Thursday, June 27, 2013

Behind the scenes at Garfield Park Conservatory - Spring 2013

This spring I had the opportunity to peek behind the scenes at the Garfield Park Conservatory in Chicago. The conservatory is over 100 years old - and the buildings behind it, on the Northside, are almost as old.  In the photo below you can see the conservatory (square shape with the (A) marked on it), the production greenhouses just north, and then just north again, in the blue box, are these working buildings.

Garfield Park Conservatory Grounds - Aerial View

The West Park System was the part of Chicago politic responsible for the conservatory.  This was before the formation of the Chicago Park District.  When the smaller conservatories in Douglas Park, Humboldt Park and Garfield Park were taken down a key element in the decision on where to place the larger "Jensen Conservatory" was the existence of the Power Plant building in Garfield Park.  The Power Plant is the eastern most building in this space.  It's got this great brickwork and high windows. Really pretty. It was constructed in 1896. That's some old architecture :)
In 1928, the West Park System built the "works" building adjacent to the Power Plant. Today it is used by the Chicago Park district for various trades.  The trade building was designed by Michaelsen and Rognstad, so it's affectionately called the M&R building.
Below are a few photos of a quick exploration of these old buildings.  The last two photos are from inside the M&R building looking back onto the Conservatory.  It was a really fun day and an interesting perspective that I'd never before experienced.  One portion of the works building houses the shop that makes signs for the Chicago Park District, that was pretty interesting. There is also a carpentry workroom - that smelled just amazing.

I kept thinking these would make great loft offices or apartment spaces. Or perhaps an awesome party venue?
I enjoy the rich history of Chicago and the Conservatory. Always something old to learn :)
Power Plant and M&R Building Garfield Park - 2013

Garfield Park Conservatory - Back Yard, 2013

View from M&R Bldg over back of Garfield Park Conservatory, 2013

View out of Woodshop window

Happy Exploring,

Teresa Marie

Wednesday, June 26, 2013

Up-cycling DIY Coffee Table - pallets, fence posts and fruit crates parts

Anyway, today I was inspired by this DIY project.

A friend quickly put together the frame of a box from pieces of a fruit crate and pallet. I liked the added detail of putting little handles on the sides. Then cut up a square post to make the legs. Viola - I have a new coffee table.  I brought this home and had to put my little touches on it.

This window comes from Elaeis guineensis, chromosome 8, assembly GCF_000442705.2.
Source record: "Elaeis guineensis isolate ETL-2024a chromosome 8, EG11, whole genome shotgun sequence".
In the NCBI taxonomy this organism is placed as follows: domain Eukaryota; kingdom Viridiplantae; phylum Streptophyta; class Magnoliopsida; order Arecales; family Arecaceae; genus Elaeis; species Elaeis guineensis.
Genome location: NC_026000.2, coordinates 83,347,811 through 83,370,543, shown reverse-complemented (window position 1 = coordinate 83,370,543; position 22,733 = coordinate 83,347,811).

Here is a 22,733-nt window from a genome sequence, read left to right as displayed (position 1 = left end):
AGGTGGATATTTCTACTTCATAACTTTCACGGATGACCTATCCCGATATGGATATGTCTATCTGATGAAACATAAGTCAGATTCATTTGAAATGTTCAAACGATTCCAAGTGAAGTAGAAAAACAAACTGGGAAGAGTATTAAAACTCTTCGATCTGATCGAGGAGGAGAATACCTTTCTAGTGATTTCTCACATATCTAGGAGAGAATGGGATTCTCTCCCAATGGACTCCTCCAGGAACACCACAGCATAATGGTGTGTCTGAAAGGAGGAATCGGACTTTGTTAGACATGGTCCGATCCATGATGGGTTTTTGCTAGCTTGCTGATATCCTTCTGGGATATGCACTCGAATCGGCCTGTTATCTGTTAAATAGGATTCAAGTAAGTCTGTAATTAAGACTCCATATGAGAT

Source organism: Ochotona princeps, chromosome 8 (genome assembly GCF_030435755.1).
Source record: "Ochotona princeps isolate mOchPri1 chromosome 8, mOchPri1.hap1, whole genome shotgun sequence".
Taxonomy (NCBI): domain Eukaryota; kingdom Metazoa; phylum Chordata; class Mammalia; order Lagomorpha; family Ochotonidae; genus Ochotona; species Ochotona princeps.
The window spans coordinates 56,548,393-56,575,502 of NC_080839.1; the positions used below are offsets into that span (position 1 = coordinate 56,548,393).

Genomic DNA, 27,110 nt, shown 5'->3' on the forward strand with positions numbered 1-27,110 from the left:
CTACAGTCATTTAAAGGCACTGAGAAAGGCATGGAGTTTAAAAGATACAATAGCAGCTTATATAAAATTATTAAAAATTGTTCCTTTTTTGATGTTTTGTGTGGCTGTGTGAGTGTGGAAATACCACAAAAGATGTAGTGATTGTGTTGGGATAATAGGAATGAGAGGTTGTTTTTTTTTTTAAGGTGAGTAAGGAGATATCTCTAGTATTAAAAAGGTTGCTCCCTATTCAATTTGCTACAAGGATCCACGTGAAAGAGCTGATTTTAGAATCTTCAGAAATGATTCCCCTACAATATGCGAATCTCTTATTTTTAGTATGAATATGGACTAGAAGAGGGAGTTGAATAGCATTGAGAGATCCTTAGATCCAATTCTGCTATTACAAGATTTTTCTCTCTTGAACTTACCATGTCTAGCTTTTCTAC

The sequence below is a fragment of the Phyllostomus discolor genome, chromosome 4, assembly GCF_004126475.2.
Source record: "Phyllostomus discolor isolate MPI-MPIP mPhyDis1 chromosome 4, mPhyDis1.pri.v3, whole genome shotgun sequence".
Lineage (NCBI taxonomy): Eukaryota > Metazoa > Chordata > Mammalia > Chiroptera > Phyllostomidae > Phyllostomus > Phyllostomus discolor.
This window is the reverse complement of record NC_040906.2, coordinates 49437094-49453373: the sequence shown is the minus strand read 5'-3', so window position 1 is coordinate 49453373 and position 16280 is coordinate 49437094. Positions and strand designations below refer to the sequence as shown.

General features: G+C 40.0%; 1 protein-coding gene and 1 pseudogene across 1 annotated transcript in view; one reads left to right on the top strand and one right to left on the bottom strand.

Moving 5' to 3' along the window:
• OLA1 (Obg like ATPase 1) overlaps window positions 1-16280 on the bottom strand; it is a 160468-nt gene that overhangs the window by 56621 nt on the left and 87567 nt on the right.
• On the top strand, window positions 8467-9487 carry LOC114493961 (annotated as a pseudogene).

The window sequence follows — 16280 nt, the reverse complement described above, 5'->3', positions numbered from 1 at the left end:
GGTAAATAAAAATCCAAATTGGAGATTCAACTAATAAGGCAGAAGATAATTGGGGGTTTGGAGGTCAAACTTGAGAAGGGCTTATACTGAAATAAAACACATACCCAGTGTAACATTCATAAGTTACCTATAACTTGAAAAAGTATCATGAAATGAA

I grabbed the hand sander and went over all the surfaces and edges to make sure that there were not rough edges or potential for slivers.  I also checked to see if it was level - which it wasn't, but a little sanding fixed that right up.  I was about to apply a coat of stain, but was halted by my daughter who liked it just the way it is.

DIY Coffee Table from Pallet & Crates

Pallet and fence-post Up-cycles Coffee Table

Quite rustic - and lovely for the sun room. It matches the end tables which are fruit crates :)  but not so much the Victorian couch. Well eclectic is nice right?

It all works for me!  Give this project a try.

Teresa Marie

Tuesday, June 25, 2013

Woodland Restoration - Adding in Mature Trees

One of my major projects is the restoration of a woodland adjacent to my house. I think I should start to call it a garden restoration, since as I've continued to clear away at the under-story of buckthorn, I'm finding more and more decorative plants. I've even found old wire supports for peonies which are sadly  all faded away.  I also found a new favorite wildflower - the privet. This year as I was clearing I came across 10 or so bushes in bloom. The fragrant is so wonderful! Can't wait until next year as these mature some more!

Anyway, the parcel I'm working with is approximately 294 ft long x 62 ft wide. It's the eastern portion of the woodlands that is closest to my house. That's right - it's 0.42 acres. Nearly a half acre that used to be someone's showcase garden, and is not trash.

Woodland restoration satellite view - google maps. 
In the photo to the left - this is the area between the two roughly horizontal roads and approximately three-quarters of the distance between the major road on the right-hand side, and the end of the photo on the left hand side.  I call this my "guerrilla garden."